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Off The Rotator Cuff Remarks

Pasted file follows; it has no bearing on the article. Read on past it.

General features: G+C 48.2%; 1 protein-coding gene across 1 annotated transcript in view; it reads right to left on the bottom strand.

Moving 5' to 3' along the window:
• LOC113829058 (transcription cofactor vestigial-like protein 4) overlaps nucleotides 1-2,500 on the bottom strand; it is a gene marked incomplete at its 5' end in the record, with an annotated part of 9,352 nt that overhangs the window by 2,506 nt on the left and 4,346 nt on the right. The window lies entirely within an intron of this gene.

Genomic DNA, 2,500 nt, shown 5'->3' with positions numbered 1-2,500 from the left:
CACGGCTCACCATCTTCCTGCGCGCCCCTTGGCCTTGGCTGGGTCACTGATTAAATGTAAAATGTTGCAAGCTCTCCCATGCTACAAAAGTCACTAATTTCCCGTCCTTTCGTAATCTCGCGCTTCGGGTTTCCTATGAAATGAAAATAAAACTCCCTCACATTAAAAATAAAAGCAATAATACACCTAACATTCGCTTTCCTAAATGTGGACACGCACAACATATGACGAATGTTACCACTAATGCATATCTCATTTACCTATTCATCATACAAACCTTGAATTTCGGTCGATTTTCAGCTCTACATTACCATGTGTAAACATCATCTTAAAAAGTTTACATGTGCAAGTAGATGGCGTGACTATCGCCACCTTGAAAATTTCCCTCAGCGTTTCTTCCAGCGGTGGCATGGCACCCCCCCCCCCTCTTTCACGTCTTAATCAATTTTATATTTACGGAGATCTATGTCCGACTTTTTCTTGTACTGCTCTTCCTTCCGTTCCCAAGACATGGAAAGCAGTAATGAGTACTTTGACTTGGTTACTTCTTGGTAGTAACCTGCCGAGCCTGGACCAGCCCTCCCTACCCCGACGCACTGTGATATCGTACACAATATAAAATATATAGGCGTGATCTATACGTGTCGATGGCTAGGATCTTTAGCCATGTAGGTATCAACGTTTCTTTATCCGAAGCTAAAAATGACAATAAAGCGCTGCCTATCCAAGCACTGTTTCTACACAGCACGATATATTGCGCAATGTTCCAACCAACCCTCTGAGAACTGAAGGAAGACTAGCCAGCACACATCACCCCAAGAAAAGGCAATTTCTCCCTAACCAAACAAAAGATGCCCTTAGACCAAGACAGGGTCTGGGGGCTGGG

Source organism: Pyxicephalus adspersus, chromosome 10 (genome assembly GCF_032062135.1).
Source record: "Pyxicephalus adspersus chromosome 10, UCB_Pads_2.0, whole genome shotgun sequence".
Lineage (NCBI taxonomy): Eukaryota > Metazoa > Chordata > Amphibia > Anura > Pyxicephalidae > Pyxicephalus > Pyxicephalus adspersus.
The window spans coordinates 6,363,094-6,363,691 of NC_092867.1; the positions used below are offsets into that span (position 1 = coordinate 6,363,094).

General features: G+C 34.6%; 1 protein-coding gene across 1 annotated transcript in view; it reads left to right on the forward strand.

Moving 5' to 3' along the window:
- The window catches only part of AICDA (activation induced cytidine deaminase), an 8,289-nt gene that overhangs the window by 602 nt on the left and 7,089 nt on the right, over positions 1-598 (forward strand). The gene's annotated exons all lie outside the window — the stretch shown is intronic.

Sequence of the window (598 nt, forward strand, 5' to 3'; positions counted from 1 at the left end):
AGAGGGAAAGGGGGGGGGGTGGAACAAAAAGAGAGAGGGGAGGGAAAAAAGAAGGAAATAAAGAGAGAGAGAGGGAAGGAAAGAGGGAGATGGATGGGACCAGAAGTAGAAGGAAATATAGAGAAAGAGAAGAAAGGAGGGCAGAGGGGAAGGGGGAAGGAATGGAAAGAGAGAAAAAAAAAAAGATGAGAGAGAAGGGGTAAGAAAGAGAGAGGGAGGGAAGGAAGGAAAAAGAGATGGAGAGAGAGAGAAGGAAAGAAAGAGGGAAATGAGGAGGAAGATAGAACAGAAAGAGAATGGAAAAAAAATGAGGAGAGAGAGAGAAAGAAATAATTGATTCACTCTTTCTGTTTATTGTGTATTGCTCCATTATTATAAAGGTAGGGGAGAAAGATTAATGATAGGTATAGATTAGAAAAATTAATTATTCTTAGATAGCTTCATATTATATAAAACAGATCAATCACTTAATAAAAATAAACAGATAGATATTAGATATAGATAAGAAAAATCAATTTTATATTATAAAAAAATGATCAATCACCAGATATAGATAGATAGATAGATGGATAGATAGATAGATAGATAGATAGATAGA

Saturday’s boxing super-fight between Manny Pacquiao and Floyd Mayweather was the richest fight in boxing history, and so understandably people were pretty excited to see what would happen. Due to the Vegas-England time difference, some people got up especially to watch the fight which began just before 5am last Sunday morning and ironically, the fight was nearly enough to put people back to sleep. The fight was a long time in the making with months of hype surrounding it and unfortunately, as with many events that are hyped up too much, the fight failed to deliver and many were left disappointed. Pacquiao was expected to pressure Mayweather in the first few rounds of the fight, but from the first bell, it was clear that Pacquiao wasn’t his usual scrappy self and pushing the action. It has now transpired Pacquiao was carrying a shoulder injury and is this week set to undergo surgery for a rotator cuff tear which could put him out of action for 9-12 months and possibly end his career as he is already considering retirement. So here’s the lowdown on rotator cuff injuries, how they occur and what the treatment plans can involve. Rotator cuff injuries are a common cause of shoulder pain and three main common rotator cuff conditions exist: Rotator cuff tendonitis Rotator cuff impingement syndrome Rotator cuff tear The rotator cuff is a group of four muscles around the shoulder joint which work as a unit to both stabilize the shoulder and help with overall movement. Rotator Cuff Tendonitis Rotator Cuff Tendonitis is the most common cause of shoulder pain and is caused by the inflammation and irritation of tendons around the rotator cuff muscles. The onset is usually sudden and acute with overuse being the main contributing factor in rotator cuff tendonitis such as athletes who repeatedly throw or jobs that involve repeated lifting. Usual symptoms include pain in the shoulder with the pain getting worse when your arm goes above shoulder level and it can be diagnosed by seeing your doctor who will give you a history and examination of the shoulder. The best test for rotator cuff tendonitis is the `painful arc test` where the arm is held by your side then lifted sideways and out in an arc with pain occurring at between 70° and 120°. Normal treatment involves the standard care of rest, painkillers and in some cases steroid injections and physiotherapy to improve mobility and reduce inflammation. Prognosis is generally good for this condition and people can make a full recovery if treatment is started early. If delayed, the shoulder can stiffen up and adhesive capsulitis (frozen shoulder) can occur.   Rotator Cuff Impingement Syndrome The rotator cuff tendon passes through the space underneath the shoulder blade called the subacromial space and in impingement syndrome, the tendon gets trapped in this space. Occurrence of this is generally due to wear and tear or conditions such as arthritis and the pain is generally more chronic than in the case of rotator cuff tendonitis with the pain increasing with activities that involve raising the arm above the head. Diagnosis is similar to rotator cuff tendonitis as well as the `Neel’s Impingement Test` where the arm is straightened and raised with the palm pointing away from the body, if pain occurs, impingement is likely. Treatment ranges from rest from movements involving repetitive shoulder motion to painkillers and sometimes surgery to widen the subacromial space is what is called a `decompression operation`. In some cases, this syndrome can lead to wear on the tendon, weakening it and causing a tear. Rotator Cuff Tear Rotator cuff tears are most common in the over 40s and usually are the result of injury in those that are younger, or rotator cuff syndrome in older people. Tears can be minor, partial or complete/full and treatment differs depending on the severity of the tear. Pain occurs on the front and outer part of the shoulder with reduced movement and weakness and diagnosis is made through history, examination and the `drop arm test` where the arm is lifted outwards and sideways towards the head, then back down again. Those with a tear will be able to lower the arm to 90°, but then below 90°, the arm will drop due to the tear. Depending on the extent of the tear, recovery and treatment can range from rest and physiotherapy to surgery in the case of full tears. In the case of Pacquiao, he is expected to have suffered a complete tear and Dr Neil ElAttache will be operating to repair the tear later this week saying to “Once you know he has a tear that’s not going to heal on its own, then the decision for an active person is you want to try to fix this before it gets bigger”. The injury and subsequent surgery could keep Pacquiao out of the ring for up to 12 months, as well as the possibility that he will be bought up on disciplinary charges by Nevada Boxing Officials for not disclosing the injury sooner. The injury was disclosed to the US Anti-Doping Agency which approved the use of anti-inflammatory shots in the run up to the fight but the real question is why Pacquiao’s corner checked `no` to shoulder injuries on the disclosure form when only a couple of hours before the fight Pacquiao’s corner asked for a shot of Toradol, an anti-inflammatory for him which was refused. In a statement made by Pacquiao’s camp they said “As Manny has said multiple times, he makes no excuses. Manny gave it his best” but his shoulder injury may well have affected his performance in the fight last Sunday morning and with up to 12 months out of the ring, Pacquiao’s future in professional boxing is uncertain to say the least.